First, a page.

Software, Security, and Warranty
Click to enlargeThe Latitude E6510 comes with a small number of Dell utilities, including Dell Webcam Central for shooting pictures and video with the cam and Dell Control Point, which allows you to control the power settings and turn on or off the ambient light sensor and keyboard backlighting.
Because the E6510 is made for the enterprise, it has some optional security and manageability features, such as a Trusted Platform Module (TPM), Intel vPro, a Smart Card Reader, and a fingerprint reader, the last of which we didn't have on our review unit. Dell Embassy security allows you to control the notebook's login system, including the TPM security module and to configure the fingerprint reader. Still, the suite of Dell tools pales in comparison to those offered by HP whose Protect Tools feature file shredding and encryption apps.
Unlike other notebooks that come standard with a one year warranty that you can upgrade at purchase time, all configurations of the Dell Latitude E6510 have a base 3-year warranty that you can upgrade with up to two additional years (for a total of 5) or on-site service.
The Latitude E6510 offers a lot of performance in an attractive business-friendly package, with a gorgeous bright screen and amazing low-light webcam. However, the $1854 configuration we reviewed is not a particularly good value, particularly when compared to the Toshiba Tecra A11. That notebook has the same CPU and only a slightly-slower graphics card, and costs over $600 less. For nearly $2000, you should expect a high-end workstation with a quad core CPU, USB 3.0 ports, and dual hard drives or at least an SSD. However, in one of its lower-priced configurations, the Latitude E6510 can be configured to provide a lot more bang for your buck.
Battery Life and Wi-Fi
Click to enlargeDue to the massive 9-cell battery on our review unit, the Dell Latitude E6510 lasted 5 hours and 41 minutes on the LAPTOP Battery Test, which involves continuous surfing over Wi-Fi. That time is way longer than the the 3 hour and 48-minute category average and the 2 hours and 6 minutes turned in by theToshiba Tecra A11. However, as we mentioned above, the 9-cell battery adds nearly a pound of weight over its 6-cell counterpart.
The notebook's Intel Centrino 6200 802.11n radio produced strong transfer rates of 39.9 and 21.1 Mbps at distances of 15 and 50 feet from the router respectively. The 15-foot score was much better than theHP EliteBook 8440p(31.9 / 24.6 Mbps).
When charging, the Latitude E6510 took 1 hour and 23 minutes to reach 80-percent of capacity and a full 2 hours and 6 minutes to reach full charge. Both times were much much quicker than the category averages of 1:34 and 2:23. During that charging period, the notebook used an average of 49.8 watts. That gives the E6510 a LAPTOP Green Efficiency rating of 24.4, much better than the category average of 33.1 (lower is better).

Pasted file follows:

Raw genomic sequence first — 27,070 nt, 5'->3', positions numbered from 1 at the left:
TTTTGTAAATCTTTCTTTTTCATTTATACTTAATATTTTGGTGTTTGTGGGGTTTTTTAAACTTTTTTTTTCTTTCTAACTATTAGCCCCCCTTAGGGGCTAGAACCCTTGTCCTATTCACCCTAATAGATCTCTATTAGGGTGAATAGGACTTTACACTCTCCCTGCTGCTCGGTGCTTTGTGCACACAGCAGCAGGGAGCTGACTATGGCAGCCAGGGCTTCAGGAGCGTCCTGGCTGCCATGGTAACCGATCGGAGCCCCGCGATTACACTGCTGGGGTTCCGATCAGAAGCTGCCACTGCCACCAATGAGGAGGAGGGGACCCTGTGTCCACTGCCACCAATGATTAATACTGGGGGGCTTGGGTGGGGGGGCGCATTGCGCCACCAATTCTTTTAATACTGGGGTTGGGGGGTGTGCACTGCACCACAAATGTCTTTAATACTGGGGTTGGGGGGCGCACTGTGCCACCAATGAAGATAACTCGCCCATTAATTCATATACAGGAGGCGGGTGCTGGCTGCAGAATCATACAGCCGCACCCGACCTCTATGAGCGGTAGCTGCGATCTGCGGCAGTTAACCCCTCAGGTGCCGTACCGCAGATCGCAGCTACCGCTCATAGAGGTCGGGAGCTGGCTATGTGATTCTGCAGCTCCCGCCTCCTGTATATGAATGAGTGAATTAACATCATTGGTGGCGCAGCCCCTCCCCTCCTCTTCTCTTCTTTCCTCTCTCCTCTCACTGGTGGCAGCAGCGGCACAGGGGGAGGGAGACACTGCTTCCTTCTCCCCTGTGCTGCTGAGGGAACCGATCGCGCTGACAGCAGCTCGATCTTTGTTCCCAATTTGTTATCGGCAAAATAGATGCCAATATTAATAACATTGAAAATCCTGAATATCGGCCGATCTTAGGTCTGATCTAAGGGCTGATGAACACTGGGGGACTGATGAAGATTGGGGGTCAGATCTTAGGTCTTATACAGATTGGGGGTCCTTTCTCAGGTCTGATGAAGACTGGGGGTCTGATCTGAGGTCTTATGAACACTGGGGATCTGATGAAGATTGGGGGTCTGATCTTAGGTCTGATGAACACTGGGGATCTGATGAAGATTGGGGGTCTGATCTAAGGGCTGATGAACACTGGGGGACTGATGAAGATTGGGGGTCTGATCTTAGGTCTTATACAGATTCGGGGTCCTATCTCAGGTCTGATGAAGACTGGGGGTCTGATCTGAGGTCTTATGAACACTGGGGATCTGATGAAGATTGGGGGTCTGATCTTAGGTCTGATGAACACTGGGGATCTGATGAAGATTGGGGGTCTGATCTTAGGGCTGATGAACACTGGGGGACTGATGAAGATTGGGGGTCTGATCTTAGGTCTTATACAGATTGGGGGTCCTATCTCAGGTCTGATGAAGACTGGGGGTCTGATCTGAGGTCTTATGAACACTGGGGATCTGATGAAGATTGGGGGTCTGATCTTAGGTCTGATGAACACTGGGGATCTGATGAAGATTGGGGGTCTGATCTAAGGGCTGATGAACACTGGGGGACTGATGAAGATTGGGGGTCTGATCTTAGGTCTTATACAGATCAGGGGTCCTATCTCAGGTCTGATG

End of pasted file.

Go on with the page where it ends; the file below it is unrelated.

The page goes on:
Click to enlargeThough our review unit cost a whopping $1,854, base configurations of the Dell Latitude E6510 start at just $729. When configuring your E6510, you can choose between 6 different Core i3, Core i5, and Core i7 CPUs. You can also decide between a 1366 x 768, 1600 x 900, or 1920 x 1080 resolution screen. Both discrete Nvidia NVS 3100M graphics and integrated Intel graphics are available. Storage drive options range from a 160GB 5,400 rpm unit on the low end to a 256GB SSD on the high end, with lots of 7,200 rpm and encrypted drive options in between. The base config starts with 1GB RAM, but can be specked up to 8GB. Though the default battery is a 6-cell unit, a 9-cell option is available as well.
Unless you need workstation-level performance, we recommend you save money by choosing a Core i5 or Core i3 CPU, but that you splurge to get the full 1920 x 1080 resolution panel (a $129 option). If you get the full HD panel, a Core i3 CPU, 250GB hard drive, 3GB of RAM, integrated graphics, a 6-cell battery, and a webcam, the notebook will only cost you $1068, $30 less if you get it in Silver rather than Blue.
Dell Latitude On
Click to enlargeIf you just can't wait 61 seconds for Windows 7 to boot, you can the button to the left of the power button, which triggers Dell Latitude On, an "instant on" OS based on Device VM's popular Splashtop operating system. After about 18 seconds, you'll be hit with a login prompt and then asked which of five applications you wish to launch first: e-mail, web browser, chat (aka instant messaging), VoIP (aka Skype), or Remote Desktop. When you click one of these you'll wait another 10 to 15 seconds for the app and the Latitude On OS to launch.